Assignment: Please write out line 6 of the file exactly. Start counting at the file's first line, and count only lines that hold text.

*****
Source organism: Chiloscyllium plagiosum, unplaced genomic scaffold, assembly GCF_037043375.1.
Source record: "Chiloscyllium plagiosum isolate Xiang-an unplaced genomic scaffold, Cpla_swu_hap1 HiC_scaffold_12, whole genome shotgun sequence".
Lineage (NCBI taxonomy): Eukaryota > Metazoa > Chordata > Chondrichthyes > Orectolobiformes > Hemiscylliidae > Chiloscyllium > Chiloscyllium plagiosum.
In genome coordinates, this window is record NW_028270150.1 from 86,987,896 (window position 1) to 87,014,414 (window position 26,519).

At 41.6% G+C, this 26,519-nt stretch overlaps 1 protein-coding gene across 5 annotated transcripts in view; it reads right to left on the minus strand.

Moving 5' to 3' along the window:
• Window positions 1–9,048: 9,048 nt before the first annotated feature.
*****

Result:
Moving 5' to 3' along the window: